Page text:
In the spring of 1990, Philip Morris circulated a top-secret proposal suggesting that the nation's biggest cigarette manufacturer acquire a news company such as Knight Ridder in order to "improve the climate for the marketing and use of tobacco products."
Luckily, Big Tobacco never acquired Big Media, and the nation was saved from the prospect of newspapers run by the Marlboro Man. Since then, the threat of special interests' owning news outlets hasn't gone away. In fact, it has come closer to reality.
Earlier this month, at its annual meeting in Pittsburgh, the National Rifle Association (NRA) launched NRANews.com, a private news company that offers a daily Internet talk show and plans to acquire TV and radio stations.
NRA President Wayne LaPierre was candid about the goal: to give the NRA's media arm the same legal recognition as a mainstream news organization, so that it can push pro-gun views and candidates without the pesky constraints of the campaign-finance law's ban on certain donations.
In the U.S., there are few legal restrictions on who can own news outlets. After all, defense contractor General Electric owns NBC. So who's to say Wal-Mart or ExxonMobil — or Philip Morris, for that matter — shouldn't own a national television network or newspaper chain? There's little stopping political advocacy groups, either.
In regards to General Electric, I can see all kinds of conflicts with a defense contractor owning a major network, and most especially because we have such a concentration of media ownership at the moment, so that owners with similar agendas or interests could steer emphasis and coverage a particular direction without worry of competition showing them up.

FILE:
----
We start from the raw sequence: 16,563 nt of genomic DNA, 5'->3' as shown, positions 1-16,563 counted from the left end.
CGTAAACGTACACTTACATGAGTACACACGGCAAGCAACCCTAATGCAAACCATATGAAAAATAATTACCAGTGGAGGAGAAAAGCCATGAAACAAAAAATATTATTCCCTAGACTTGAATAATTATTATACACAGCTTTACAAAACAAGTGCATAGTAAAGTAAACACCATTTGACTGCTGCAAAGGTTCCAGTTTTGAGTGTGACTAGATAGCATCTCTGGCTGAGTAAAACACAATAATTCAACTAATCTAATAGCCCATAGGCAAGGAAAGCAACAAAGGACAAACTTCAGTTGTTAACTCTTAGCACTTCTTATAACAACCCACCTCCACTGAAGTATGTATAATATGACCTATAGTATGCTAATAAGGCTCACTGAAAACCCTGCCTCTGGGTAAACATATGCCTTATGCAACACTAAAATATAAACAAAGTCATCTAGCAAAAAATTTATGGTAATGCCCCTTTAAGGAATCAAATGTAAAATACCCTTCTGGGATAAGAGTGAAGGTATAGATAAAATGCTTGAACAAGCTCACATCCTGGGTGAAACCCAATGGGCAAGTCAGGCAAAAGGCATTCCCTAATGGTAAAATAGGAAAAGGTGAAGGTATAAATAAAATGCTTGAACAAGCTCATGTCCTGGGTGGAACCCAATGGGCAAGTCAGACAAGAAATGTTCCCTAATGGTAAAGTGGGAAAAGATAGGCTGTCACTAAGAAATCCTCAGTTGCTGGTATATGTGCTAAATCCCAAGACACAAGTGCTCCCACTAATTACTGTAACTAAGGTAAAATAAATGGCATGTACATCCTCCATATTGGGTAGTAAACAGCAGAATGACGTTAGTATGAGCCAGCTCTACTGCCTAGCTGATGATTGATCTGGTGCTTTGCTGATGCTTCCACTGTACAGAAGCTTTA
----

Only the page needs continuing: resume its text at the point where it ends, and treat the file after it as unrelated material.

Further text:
That's why I'm for strict limits on media ownership, in the sense of shaping laws and regulations in this area to encourage ownership and production diversification, so as to assure a healthy and competitive market that assures that all stories are created equal, in the sense of the owners of the news not having a financial interest in their own content. The mission of news media and organizations, and profit model, ought to be on how well they break stories and report on compelling issues to their customers, and ought not to be muddied by having signifigant financial interests and profit motives elsewhere that would benefit by increased coverage with a particular slant (say coverage of an impending war, while downplaying opposition sentiment, if you are a defense contractor who will profit spectacularly should such a war happen).
The difference would be news, on the one hand, and public relations and marketing, on the other. I'm not saying that this is happening today, but I'm suggesting it could. Since it could, we should assure it won't. The measure of our liberty and democracy is inevitably mediated and communicated through the freedom and integrity of our press. Since it's much easier for a possible conspiracy against our liberty and democracy to occur amongst a handful of conspirators, if even as innocent in motive as financial self-interest, so it is in our best interests, in the grassroots, to advocate that our media be much less concentrated.
Then, rather than ruminating on or debating the existence of conspiracies and elite deviance, we remove the elite from the structure of the equation and also the possibility of a conspiracy at all. Real solutions anticipate problems before they occur. Big Media is a structural problem, in the sense of the inherent potential for deviance and harm that could conceivably result. We should address the structural anomalies that put our democratic and (classical) liberal values at risk by restructuring our media laws and regulations to encourage a diversity of views and healthy competition in the news media marketplace.
It's late at night and I'm rambling, so if this doesn't make total sense, bear with me, leave a comment, and I'll fix it up in a more rested condition.